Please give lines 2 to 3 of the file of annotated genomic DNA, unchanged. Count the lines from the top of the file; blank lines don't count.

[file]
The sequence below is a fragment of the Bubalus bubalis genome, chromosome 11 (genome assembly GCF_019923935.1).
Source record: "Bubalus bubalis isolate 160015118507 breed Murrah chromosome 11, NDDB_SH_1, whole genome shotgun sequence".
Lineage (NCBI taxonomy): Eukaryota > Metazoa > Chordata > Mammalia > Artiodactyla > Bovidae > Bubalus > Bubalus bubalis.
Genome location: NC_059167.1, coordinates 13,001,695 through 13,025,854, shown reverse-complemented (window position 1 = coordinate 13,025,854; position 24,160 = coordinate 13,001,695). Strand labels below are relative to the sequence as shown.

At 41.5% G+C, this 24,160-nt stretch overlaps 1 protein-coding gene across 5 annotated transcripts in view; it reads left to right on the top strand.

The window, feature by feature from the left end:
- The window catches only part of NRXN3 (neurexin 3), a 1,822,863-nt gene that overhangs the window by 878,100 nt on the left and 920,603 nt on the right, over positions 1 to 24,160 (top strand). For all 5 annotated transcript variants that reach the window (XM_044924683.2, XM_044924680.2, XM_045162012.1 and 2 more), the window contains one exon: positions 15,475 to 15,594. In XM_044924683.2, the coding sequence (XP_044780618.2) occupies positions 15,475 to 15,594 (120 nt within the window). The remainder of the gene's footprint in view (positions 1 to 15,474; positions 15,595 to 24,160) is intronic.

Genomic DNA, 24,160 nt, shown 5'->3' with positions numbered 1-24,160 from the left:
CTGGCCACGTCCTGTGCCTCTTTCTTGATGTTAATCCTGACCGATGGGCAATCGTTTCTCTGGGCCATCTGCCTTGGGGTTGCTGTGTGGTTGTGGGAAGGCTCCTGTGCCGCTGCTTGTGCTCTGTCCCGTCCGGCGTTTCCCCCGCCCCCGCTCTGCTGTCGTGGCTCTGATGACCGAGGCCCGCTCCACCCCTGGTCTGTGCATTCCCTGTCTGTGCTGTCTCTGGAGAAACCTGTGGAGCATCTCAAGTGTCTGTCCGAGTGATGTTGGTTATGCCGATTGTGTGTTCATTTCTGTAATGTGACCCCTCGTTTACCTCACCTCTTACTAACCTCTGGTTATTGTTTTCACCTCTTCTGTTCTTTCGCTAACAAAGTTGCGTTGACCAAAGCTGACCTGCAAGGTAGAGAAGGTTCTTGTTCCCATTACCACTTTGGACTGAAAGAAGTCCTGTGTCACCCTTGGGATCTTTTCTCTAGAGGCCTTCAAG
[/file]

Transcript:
Source record: "Bubalus bubalis isolate 160015118507 breed Murrah chromosome 11, NDDB_SH_1, whole genome shotgun sequence".
Lineage (NCBI taxonomy): Eukaryota > Metazoa > Chordata > Mammalia > Artiodactyla > Bovidae > Bubalus > Bubalus bubalis.